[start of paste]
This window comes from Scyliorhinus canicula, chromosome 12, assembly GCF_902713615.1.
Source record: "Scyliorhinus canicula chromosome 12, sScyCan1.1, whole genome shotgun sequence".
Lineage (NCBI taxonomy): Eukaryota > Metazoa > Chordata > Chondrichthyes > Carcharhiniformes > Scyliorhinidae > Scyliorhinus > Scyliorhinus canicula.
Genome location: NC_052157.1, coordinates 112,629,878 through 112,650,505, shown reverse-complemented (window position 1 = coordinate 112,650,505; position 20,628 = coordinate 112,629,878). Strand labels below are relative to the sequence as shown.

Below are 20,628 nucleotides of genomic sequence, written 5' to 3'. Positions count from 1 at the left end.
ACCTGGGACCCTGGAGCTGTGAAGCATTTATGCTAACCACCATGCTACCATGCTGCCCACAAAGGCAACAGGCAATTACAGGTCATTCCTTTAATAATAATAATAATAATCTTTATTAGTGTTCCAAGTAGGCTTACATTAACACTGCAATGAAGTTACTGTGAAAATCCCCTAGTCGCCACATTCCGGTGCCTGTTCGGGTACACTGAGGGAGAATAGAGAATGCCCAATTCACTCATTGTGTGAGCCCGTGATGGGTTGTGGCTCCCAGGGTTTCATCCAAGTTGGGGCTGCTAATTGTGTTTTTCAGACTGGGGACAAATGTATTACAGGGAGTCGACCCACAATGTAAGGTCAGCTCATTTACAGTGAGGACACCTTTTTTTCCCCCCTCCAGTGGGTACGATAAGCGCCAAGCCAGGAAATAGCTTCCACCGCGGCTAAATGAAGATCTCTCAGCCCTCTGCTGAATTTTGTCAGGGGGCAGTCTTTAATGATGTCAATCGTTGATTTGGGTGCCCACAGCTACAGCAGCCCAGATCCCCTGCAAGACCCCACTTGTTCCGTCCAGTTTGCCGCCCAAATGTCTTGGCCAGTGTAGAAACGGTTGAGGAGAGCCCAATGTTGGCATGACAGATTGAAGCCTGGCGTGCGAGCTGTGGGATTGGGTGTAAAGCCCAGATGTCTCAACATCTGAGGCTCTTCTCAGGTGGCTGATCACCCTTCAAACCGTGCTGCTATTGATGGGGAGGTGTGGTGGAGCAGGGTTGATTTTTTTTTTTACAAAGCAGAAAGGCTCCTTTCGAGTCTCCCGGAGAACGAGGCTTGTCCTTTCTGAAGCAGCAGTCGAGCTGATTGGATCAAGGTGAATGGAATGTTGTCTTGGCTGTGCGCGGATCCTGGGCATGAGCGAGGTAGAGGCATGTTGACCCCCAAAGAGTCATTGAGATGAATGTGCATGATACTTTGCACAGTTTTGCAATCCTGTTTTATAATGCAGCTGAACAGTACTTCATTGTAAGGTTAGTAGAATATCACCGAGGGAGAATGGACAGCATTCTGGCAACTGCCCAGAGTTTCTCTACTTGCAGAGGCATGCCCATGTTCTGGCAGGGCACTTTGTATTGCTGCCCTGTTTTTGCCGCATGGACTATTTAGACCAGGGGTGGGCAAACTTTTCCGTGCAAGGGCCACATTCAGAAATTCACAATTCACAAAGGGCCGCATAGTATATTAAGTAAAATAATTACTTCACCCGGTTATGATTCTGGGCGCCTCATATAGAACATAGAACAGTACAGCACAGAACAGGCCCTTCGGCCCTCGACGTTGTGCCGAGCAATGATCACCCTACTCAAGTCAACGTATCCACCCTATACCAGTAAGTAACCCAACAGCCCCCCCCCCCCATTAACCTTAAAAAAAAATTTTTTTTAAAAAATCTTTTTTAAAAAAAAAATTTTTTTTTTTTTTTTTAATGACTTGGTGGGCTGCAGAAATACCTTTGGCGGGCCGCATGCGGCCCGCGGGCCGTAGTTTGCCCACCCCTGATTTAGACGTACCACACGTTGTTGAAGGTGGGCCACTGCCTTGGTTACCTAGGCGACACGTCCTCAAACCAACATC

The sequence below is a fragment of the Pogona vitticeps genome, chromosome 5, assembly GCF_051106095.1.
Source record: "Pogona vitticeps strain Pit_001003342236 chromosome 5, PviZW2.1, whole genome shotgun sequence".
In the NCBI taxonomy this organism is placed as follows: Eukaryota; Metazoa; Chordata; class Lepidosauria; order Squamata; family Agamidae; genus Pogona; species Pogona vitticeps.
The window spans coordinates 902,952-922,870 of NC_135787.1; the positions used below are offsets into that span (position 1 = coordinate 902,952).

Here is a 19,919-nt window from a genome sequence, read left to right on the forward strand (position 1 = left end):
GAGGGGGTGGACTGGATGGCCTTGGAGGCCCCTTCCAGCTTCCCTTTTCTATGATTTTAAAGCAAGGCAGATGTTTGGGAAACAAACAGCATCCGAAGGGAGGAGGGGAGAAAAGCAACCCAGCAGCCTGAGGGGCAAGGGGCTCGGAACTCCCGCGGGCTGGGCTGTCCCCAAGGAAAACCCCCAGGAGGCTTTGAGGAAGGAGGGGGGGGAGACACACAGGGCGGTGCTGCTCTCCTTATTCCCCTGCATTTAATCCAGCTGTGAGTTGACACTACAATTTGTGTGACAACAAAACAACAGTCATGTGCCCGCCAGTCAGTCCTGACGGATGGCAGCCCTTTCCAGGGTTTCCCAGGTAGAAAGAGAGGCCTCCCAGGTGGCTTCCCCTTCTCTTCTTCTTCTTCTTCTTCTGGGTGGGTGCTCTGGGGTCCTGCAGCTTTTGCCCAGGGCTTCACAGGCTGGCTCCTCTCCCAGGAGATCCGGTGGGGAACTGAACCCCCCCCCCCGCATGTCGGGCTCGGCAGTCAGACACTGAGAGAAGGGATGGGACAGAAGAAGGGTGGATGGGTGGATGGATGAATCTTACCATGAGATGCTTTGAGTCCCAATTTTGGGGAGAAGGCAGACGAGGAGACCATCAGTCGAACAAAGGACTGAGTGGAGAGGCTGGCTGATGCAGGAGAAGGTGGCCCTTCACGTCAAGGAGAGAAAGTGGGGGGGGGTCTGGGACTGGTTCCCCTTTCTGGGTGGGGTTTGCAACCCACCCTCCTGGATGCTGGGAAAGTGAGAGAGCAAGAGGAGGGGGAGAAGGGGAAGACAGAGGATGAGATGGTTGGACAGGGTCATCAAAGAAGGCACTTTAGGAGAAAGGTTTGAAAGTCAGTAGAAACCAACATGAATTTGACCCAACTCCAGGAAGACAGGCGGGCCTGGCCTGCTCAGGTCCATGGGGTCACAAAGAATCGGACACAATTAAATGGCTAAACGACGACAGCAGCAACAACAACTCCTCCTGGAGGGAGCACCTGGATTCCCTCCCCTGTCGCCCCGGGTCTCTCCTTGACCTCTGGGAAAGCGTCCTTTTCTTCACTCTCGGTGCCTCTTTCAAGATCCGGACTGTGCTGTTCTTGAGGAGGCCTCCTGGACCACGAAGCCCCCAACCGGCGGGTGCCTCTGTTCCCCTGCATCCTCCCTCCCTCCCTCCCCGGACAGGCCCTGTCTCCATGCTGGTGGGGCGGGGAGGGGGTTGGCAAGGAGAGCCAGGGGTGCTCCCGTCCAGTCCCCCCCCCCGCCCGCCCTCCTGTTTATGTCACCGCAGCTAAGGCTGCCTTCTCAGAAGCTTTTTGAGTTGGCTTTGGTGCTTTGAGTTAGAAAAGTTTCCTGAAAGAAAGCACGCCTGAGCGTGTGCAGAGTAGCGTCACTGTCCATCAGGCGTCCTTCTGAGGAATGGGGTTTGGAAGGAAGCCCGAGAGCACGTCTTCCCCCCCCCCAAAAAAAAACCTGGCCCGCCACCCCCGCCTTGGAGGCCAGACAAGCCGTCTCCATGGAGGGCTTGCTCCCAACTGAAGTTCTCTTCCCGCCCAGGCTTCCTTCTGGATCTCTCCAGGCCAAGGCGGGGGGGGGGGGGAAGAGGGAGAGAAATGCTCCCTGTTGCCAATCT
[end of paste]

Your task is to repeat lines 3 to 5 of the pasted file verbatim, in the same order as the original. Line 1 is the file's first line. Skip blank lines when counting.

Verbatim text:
Lineage (NCBI taxonomy): Eukaryota > Metazoa > Chordata > Chondrichthyes > Carcharhiniformes > Scyliorhinidae > Scyliorhinus > Scyliorhinus canicula.
Genome location: NC_052157.1, coordinates 112,629,878 through 112,650,505, shown reverse-complemented (window position 1 = coordinate 112,650,505; position 20,628 = coordinate 112,629,878). Strand labels below are relative to the sequence as shown.

Below are 20,628 nucleotides of genomic sequence, written 5' to 3'. Positions count from 1 at the left end.